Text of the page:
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Ingredient

Sea Beans

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a.k.a.

samphire, sea asparagus, glasswort, sea pickle

What is it?

Not every vegetable has the honor of being named after a saint. But humble Salicornia maritima is one of the lucky few. Originally named samphire, or “sampiere” after St. Pierre, the patron saint of fishermen, many seafarers put this striking, unusual salty green succulent to use in treating scurvy, the great scourge of sailors.

Long prized by foragers, who harvested them from beds in shallow coastal waters and inland alkaline marshes, sea beans have recently become more widely appreciated. Nowadays, you’ll find them at farmers’ markets as well as specialty grocers.

Sea beans are beloved for their salty, slightly grassy taste (thus the comparison to beans and asparagus) as well as their crisp, snappy bite. This briny flavor makes them a beautiful accompaniment to seafood of all types. Sea beans can be served raw, requiring little more than the addition of a vinaigrette. Or you can blanch them quickly, no more than a minute or two, so that they maintain their crisp-tender texture.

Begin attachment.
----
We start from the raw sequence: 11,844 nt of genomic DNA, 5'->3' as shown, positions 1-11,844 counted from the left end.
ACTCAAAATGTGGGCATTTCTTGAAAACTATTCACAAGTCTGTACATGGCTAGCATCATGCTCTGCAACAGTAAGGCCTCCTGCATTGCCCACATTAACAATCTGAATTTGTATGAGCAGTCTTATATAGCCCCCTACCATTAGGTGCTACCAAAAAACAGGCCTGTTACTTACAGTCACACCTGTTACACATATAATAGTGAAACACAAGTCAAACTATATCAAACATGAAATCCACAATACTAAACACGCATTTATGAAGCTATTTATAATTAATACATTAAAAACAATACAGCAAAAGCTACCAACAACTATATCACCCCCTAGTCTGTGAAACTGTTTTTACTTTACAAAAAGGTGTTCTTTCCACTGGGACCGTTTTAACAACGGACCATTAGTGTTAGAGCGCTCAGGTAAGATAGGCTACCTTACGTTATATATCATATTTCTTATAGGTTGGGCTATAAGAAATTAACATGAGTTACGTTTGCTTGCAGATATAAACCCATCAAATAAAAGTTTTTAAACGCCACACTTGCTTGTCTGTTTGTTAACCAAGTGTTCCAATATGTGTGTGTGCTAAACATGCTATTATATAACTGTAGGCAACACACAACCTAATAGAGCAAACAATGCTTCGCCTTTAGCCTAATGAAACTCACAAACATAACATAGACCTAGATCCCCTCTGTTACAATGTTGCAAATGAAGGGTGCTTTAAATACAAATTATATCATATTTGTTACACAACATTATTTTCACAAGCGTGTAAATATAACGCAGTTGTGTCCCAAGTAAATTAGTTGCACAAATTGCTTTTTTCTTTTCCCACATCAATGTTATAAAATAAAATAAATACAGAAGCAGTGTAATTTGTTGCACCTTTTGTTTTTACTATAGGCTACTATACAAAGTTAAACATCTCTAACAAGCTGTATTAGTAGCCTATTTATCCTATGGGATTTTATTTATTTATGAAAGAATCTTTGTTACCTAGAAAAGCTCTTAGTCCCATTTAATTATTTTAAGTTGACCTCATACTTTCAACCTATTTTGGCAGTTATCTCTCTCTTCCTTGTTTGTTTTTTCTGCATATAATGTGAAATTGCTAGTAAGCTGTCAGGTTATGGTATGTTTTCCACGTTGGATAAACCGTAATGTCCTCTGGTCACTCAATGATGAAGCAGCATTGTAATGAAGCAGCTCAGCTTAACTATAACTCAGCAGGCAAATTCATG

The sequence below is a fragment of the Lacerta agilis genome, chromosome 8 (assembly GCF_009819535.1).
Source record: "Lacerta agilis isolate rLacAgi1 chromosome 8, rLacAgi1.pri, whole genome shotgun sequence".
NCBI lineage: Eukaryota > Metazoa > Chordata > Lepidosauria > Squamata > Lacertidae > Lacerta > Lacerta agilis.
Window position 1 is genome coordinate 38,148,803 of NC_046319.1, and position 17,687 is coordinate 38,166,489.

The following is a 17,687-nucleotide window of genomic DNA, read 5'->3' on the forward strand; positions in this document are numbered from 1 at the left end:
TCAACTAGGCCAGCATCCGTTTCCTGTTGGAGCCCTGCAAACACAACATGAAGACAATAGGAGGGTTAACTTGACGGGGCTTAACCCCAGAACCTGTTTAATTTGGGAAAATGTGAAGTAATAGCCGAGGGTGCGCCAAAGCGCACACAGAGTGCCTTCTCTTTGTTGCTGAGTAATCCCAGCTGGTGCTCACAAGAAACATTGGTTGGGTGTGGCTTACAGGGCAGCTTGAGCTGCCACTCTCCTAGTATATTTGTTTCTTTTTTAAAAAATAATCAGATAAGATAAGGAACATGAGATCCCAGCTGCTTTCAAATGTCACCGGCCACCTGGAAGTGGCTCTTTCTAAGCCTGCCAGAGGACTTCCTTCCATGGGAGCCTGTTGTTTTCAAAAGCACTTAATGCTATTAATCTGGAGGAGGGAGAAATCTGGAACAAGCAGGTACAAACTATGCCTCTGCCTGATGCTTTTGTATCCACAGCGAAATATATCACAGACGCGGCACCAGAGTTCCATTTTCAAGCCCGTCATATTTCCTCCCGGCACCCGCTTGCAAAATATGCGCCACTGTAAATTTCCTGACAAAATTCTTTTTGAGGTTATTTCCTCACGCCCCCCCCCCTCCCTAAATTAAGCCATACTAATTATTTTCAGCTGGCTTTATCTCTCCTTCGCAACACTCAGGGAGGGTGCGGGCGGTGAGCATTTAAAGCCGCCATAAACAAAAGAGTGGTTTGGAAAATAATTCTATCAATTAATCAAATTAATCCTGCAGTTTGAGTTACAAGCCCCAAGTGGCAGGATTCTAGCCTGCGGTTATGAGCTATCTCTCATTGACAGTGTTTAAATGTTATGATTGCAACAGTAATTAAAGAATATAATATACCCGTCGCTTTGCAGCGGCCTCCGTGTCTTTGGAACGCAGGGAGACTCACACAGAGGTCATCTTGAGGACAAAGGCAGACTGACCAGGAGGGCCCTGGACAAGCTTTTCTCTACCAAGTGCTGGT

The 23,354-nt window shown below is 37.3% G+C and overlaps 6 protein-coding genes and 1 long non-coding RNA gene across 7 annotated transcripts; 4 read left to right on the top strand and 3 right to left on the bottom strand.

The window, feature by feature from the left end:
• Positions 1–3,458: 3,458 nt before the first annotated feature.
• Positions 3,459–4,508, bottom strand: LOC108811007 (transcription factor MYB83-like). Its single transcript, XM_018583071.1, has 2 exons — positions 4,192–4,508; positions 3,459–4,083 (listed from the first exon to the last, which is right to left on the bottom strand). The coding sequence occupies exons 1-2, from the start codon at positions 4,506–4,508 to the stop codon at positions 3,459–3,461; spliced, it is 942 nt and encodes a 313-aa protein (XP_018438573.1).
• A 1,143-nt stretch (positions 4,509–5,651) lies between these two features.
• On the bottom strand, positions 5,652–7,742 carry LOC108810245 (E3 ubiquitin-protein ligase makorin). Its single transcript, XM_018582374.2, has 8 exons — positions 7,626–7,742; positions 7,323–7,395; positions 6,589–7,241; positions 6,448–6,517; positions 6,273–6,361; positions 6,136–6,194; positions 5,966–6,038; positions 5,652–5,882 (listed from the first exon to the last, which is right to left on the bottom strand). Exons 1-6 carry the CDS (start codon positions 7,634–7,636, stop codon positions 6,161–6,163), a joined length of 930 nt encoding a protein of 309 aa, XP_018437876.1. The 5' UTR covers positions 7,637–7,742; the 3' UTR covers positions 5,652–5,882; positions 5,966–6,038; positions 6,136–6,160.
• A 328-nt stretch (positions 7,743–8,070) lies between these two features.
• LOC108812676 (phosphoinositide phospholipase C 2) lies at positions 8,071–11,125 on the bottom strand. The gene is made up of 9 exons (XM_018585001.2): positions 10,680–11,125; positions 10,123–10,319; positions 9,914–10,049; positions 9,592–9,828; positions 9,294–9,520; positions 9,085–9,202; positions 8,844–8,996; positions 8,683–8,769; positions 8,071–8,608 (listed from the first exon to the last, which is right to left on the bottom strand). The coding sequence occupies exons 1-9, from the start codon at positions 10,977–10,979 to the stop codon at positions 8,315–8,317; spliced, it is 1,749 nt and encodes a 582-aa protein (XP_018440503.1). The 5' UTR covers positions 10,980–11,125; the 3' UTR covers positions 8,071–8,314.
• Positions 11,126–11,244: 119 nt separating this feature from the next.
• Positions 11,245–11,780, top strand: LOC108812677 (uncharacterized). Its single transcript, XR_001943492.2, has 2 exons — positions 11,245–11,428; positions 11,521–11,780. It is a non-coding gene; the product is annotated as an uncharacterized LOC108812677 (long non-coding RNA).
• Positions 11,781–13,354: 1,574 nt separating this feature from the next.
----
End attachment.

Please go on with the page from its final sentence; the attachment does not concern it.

Other preparations include stir-frying and pickling. Deep-frying them in tempura batter makes for an addictive, salty treat that gives popcorn a run for its money.

How to choose

When choosing sea beans, look for stalks that are green, never red, which can denote woodiness. They should be no longer than 4 inches; any longer, and the stems become fibrous. You’ll find the most tender sea beans during their peak season from May to September.

How to store

Because sea beans grow in tidal seabeds and salty marshes, they require thorough cleaning to remove the grit that clings to them. Soaking the beans in cold water is a great way to rid them of their sand. As their delicate appearance suggests, sea beans have a relatively short shelf life and don’t weather transport well. Luckily, they can be found naturally in coastal waters the world over. Store them wrapped in a damp paper towel in a ziptop bag in the refrigerator for no more than a week.

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